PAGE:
vendredi 18 octobre 2019

Mars InSight's 'Mole' Is Moving Again

NASA - InSight Mission patch.

October 18, 2019

NASA's InSight spacecraft has used its robotic arm to help its heat probe, known as "the mole," dig nearly 2 centimeters (3/4 of an inch) over the past week. While modest, the movement is significant: Designed to dig as much as 16 feet (5 meters) underground to gauge the heat escaping from the planet's interior, the mole has only managed to partially bury itself since it started hammering in February 2019.

Animation above: This GIF shows NASA InSight's heat probe, or "mole," digging about a centimeter (half an inch) below the surface last week. Using a technique called "pinning," InSight recently pressed the scoop on its robotic arm against the self-hammering mole in order to help it dig. Animation Credit: NASA/JPL-Caltech.

The recent movement is the result of a new strategy, arrived at after extensive testing on Earth, which found that unexpectedly strong soil is holding up the mole's progress. The mole needs friction from surrounding soil in order to move: Without it, recoil from its self-hammering action will cause it to simply bounce in place. Pressing the scoop on InSight's robotic arm against the mole, a new technique called "pinning," appears to provide the probe with the friction it needs to continue digging.

Since Oct. 8, 2019, the mole has hammered 220 times over three separate occasions. Images sent down from the spacecraft's cameras have shown the mole gradually progressing into the ground. It will take more time - and hammering - for the team to see how far the mole can go.

The mole is part of an instrument called the Heat Flow and Physical Properties Package, or HP3, which was provided by the German Aerospace Center (DLR).

"Seeing the mole's progress seems to indicate that there's no rock blocking our path," said HP3 Principal Investigator Tilman Spohn of DLR. "That's great news! We're rooting for our mole to keep going."

NASA's Jet Propulsion Laboratory in Pasadena, California, leads the InSight mission. JPL has tested the robotic arm's movement using full-scale replicas of InSight and the mole. Engineers continue to test what would happen if the mole were to sink beneath the reach of the robotic arm. If it stops making progress, they might scrape soil on top of the mole, adding mass to resist the mole's recoil.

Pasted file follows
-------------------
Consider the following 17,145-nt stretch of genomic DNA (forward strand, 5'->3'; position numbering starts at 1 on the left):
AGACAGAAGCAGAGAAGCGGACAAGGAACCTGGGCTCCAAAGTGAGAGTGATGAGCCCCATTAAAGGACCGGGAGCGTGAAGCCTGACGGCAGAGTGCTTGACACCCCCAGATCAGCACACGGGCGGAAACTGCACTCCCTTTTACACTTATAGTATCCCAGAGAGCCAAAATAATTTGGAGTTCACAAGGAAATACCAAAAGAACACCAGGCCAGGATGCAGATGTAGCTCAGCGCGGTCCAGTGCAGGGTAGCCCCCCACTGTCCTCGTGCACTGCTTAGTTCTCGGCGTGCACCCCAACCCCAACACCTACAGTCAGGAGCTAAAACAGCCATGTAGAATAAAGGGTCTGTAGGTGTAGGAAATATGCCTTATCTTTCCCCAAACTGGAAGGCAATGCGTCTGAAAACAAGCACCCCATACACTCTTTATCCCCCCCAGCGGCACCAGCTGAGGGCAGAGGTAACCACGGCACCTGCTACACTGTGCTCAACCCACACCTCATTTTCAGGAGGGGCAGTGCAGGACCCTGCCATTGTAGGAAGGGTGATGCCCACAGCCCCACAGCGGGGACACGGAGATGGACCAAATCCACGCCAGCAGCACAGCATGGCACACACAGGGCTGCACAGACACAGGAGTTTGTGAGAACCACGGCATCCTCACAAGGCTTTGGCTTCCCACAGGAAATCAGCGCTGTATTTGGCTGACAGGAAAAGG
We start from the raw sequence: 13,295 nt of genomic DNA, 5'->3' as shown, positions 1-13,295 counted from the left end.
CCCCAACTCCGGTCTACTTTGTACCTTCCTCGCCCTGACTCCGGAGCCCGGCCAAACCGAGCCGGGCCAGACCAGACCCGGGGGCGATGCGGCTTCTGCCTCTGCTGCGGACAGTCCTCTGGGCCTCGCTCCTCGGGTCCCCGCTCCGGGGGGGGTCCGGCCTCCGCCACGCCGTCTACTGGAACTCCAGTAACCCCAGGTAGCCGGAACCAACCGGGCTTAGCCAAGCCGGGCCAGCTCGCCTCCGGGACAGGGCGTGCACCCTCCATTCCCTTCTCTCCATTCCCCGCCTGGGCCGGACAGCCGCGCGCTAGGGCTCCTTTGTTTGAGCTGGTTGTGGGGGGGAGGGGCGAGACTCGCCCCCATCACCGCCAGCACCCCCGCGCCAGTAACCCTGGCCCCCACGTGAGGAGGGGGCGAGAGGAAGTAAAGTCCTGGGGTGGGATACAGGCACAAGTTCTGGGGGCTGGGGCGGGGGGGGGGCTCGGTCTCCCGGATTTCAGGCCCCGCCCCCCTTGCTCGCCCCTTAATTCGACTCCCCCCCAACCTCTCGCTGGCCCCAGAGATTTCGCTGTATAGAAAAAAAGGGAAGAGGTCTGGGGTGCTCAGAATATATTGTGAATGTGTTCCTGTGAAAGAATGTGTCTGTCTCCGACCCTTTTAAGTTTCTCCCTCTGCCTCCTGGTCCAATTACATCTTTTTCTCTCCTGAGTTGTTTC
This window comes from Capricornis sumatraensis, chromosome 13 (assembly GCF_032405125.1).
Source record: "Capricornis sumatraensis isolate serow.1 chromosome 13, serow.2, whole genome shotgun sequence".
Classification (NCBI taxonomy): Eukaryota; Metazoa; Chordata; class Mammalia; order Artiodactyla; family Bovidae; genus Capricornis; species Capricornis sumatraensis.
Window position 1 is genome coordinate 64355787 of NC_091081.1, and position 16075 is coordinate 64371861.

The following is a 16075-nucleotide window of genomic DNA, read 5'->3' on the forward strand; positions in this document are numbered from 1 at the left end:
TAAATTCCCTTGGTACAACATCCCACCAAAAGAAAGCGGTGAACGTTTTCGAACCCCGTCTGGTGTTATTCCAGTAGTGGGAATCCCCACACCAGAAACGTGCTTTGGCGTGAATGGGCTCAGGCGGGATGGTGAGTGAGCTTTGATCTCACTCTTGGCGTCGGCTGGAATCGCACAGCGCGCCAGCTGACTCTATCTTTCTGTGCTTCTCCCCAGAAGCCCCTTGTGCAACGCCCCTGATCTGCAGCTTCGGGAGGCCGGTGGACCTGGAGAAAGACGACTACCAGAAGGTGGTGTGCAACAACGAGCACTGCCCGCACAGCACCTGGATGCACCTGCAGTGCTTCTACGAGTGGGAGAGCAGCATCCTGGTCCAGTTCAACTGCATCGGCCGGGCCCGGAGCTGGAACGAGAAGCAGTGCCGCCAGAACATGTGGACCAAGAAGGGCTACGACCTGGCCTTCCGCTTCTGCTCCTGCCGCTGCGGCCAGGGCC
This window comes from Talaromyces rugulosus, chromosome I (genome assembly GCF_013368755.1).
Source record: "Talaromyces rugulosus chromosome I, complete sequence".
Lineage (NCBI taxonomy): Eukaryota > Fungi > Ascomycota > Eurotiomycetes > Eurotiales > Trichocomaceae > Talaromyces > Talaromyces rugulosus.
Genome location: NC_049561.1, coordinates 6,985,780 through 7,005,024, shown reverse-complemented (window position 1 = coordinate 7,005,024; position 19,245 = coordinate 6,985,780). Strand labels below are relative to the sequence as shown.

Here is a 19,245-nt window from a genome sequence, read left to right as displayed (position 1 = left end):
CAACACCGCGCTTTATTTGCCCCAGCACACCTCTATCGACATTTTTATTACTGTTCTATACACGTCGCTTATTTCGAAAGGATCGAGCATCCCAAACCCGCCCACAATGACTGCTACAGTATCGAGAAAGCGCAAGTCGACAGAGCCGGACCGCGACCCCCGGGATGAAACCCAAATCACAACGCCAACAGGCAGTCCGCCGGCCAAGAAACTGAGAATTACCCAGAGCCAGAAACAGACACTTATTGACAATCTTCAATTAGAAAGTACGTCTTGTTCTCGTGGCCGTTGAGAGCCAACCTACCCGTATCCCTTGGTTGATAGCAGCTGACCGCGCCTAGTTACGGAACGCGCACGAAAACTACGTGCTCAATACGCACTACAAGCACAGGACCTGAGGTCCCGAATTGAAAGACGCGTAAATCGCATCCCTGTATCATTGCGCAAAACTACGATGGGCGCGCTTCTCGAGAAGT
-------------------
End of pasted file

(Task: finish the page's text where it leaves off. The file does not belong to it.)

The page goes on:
InSight on Mars. Image Credits: NASA/JPL

If no other options exist, they would consider pressing the scoop down directly on the top of the mole while trying to avoid the sensitive tether there; the tether provides power to and relays data from the instrument.

"The mole still has a way to go, but we're all thrilled to see it digging again," said Troy Hudson of JPL, an engineer and scientist who has led the mole recovery effort. "When we first encountered this problem, it was crushing. But I thought, 'Maybe there's a chance; let's keep pressing on.' And right now, I'm feeling giddy."

About InSight

JPL manages InSight for NASA's Science Mission Directorate. InSight is part of NASA's Discovery Program, managed by the agency's Marshall Space Flight Center in Huntsville, Alabama. Lockheed Martin Space in Denver built the InSight spacecraft, including its cruise stage and lander, and supports spacecraft operations for the mission.

A number of European partners, including France's Centre National d'Études Spatiales (CNES) and the German Aerospace Center (DLR), are supporting the InSight mission. CNES provided the Seismic Experiment for Interior Structure (SEIS) instrument to NASA, with the principal investigator at IPGP (Institut de Physique du Globe de Paris). Significant contributions for SEIS came from IPGP; the Max Planck Institute for Solar System Research (MPS) in Germany; the Swiss Federal Institute of Technology (ETH Zurich) in Switzerland; Imperial College London and Oxford University in the United Kingdom; and JPL. DLR provided the Heat Flow and Physical Properties Package (HP3) instrument, with significant contributions from the Space Research Center (CBK) of the Polish Academy of Sciences and Astronika in Poland. Spain's Centro de Astrobiología (CAB) supplied the temperature and wind sensors.